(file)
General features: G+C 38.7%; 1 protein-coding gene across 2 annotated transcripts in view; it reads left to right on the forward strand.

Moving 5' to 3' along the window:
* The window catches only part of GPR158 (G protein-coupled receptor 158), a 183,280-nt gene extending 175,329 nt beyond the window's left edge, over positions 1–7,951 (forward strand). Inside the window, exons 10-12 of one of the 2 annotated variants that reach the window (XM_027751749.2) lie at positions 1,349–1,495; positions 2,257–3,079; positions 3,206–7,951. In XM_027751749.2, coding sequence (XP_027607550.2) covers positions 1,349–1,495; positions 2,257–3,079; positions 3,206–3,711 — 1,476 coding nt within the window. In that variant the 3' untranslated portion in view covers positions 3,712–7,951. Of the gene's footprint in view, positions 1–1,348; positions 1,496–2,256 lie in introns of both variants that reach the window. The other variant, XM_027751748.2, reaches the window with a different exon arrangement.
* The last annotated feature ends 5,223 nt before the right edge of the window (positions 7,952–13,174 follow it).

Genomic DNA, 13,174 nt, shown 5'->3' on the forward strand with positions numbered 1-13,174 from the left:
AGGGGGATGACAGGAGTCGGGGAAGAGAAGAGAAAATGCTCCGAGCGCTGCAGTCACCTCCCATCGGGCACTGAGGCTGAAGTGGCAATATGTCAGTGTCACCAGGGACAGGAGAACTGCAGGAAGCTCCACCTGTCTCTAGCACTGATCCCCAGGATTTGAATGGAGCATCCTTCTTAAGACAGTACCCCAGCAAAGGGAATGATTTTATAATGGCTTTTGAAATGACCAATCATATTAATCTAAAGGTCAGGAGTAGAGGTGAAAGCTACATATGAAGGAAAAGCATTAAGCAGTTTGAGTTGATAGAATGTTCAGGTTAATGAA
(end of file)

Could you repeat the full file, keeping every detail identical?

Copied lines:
General features: G+C 38.7%; 1 protein-coding gene across 2 annotated transcripts in view; it reads left to right on the forward strand.

Moving 5' to 3' along the window:
* The window catches only part of GPR158 (G protein-coupled receptor 158), a 183,280-nt gene extending 175,329 nt beyond the window's left edge, over positions 1–7,951 (forward strand). Inside the window, exons 10-12 of one of the 2 annotated variants that reach the window (XM_027751749.2) lie at positions 1,349–1,495; positions 2,257–3,079; positions 3,206–7,951. In XM_027751749.2, coding sequence (XP_027607550.2) covers positions 1,349–1,495; positions 2,257–3,079; positions 3,206–3,711 — 1,476 coding nt within the window. In that variant the 3' untranslated portion in view covers positions 3,712–7,951. Of the gene's footprint in view, positions 1–1,348; positions 1,496–2,256 lie in introns of both variants that reach the window. The other variant, XM_027751748.2, reaches the window with a different exon arrangement.
* The last annotated feature ends 5,223 nt before the right edge of the window (positions 7,952–13,174 follow it).

Genomic DNA, 13,174 nt, shown 5'->3' on the forward strand with positions numbered 1-13,174 from the left:
AGGGGGATGACAGGAGTCGGGGAAGAGAAGAGAAAATGCTCCGAGCGCTGCAGTCACCTCCCATCGGGCACTGAGGCTGAAGTGGCAATATGTCAGTGTCACCAGGGACAGGAGAACTGCAGGAAGCTCCACCTGTCTCTAGCACTGATCCCCAGGATTTGAATGGAGCATCCTTCTTAAGACAGTACCCCAGCAAAGGGAATGATTTTATAATGGCTTTTGAAATGACCAATCATATTAATCTAAAGGTCAGGAGTAGAGGTGAAAGCTACATATGAAGGAAAAGCATTAAGCAGTTTGAGTTGATAGAATGTTCAGGTTAATGAA